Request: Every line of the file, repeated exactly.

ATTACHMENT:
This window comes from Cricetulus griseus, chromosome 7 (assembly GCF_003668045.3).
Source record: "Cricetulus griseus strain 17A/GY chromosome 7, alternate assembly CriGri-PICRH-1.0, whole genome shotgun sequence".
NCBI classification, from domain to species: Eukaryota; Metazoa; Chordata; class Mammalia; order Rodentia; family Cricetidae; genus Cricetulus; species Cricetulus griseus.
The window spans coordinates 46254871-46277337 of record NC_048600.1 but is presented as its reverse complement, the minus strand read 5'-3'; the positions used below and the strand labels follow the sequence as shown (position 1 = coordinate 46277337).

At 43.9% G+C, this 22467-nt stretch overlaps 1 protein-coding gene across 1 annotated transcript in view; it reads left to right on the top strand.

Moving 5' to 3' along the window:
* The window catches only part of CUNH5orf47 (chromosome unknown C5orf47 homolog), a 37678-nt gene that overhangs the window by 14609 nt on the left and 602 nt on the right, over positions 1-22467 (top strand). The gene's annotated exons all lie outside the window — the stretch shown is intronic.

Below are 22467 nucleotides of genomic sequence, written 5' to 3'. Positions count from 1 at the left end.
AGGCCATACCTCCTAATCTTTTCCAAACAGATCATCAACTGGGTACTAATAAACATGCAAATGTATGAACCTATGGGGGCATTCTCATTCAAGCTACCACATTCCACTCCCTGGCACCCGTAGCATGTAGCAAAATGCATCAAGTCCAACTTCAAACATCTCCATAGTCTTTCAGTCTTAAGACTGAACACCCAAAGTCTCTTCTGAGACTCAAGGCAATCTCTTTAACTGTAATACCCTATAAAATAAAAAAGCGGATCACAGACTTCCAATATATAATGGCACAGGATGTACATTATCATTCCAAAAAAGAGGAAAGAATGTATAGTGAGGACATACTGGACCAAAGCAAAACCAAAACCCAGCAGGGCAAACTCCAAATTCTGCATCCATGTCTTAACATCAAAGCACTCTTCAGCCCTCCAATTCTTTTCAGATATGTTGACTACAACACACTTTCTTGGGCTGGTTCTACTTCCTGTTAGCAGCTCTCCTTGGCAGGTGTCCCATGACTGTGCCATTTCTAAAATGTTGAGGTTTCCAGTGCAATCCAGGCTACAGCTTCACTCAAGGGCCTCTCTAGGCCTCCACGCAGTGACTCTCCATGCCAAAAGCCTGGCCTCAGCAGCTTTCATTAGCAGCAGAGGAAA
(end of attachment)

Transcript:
This window comes from Cricetulus griseus, chromosome 7 (assembly GCF_003668045.3).
Source record: "Cricetulus griseus strain 17A/GY chromosome 7, alternate assembly CriGri-PICRH-1.0, whole genome shotgun sequence".
NCBI classification, from domain to species: Eukaryota; Metazoa; Chordata; class Mammalia; order Rodentia; family Cricetidae; genus Cricetulus; species Cricetulus griseus.
The window spans coordinates 46254871-46277337 of record NC_048600.1 but is presented as its reverse complement, the minus strand read 5'-3'; the positions used below and the strand labels follow the sequence as shown (position 1 = coordinate 46277337).

At 43.9% G+C, this 22467-nt stretch overlaps 1 protein-coding gene across 1 annotated transcript in view; it reads left to right on the top strand.

Moving 5' to 3' along the window:
* The window catches only part of CUNH5orf47 (chromosome unknown C5orf47 homolog), a 37678-nt gene that overhangs the window by 14609 nt on the left and 602 nt on the right, over positions 1-22467 (top strand). The gene's annotated exons all lie outside the window — the stretch shown is intronic.

Below are 22467 nucleotides of genomic sequence, written 5' to 3'. Positions count from 1 at the left end.
AGGCCATACCTCCTAATCTTTTCCAAACAGATCATCAACTGGGTACTAATAAACATGCAAATGTATGAACCTATGGGGGCATTCTCATTCAAGCTACCACATTCCACTCCCTGGCACCCGTAGCATGTAGCAAAATGCATCAAGTCCAACTTCAAACATCTCCATAGTCTTTCAGTCTTAAGACTGAACACCCAAAGTCTCTTCTGAGACTCAAGGCAATCTCTTTAACTGTAATACCCTATAAAATAAAAAAGCGGATCACAGACTTCCAATATATAATGGCACAGGATGTACATTATCATTCCAAAAAAGAGGAAAGAATGTATAGTGAGGACATACTGGACCAAAGCAAAACCAAAACCCAGCAGGGCAAACTCCAAATTCTGCATCCATGTCTTAACATCAAAGCACTCTTCAGCCCTCCAATTCTTTTCAGATATGTTGACTACAACACACTTTCTTGGGCTGGTTCTACTTCCTGTTAGCAGCTCTCCTTGGCAGGTGTCCCATGACTGTGCCATTTCTAAAATGTTGAGGTTTCCAGTGCAATCCAGGCTACAGCTTCACTCAAGGGCCTCTCTAGGCCTCCACGCAGTGACTCTCCATGCCAAAAGCCTGGCCTCAGCAGCTTTCATTAGCAGCAGAGGAAA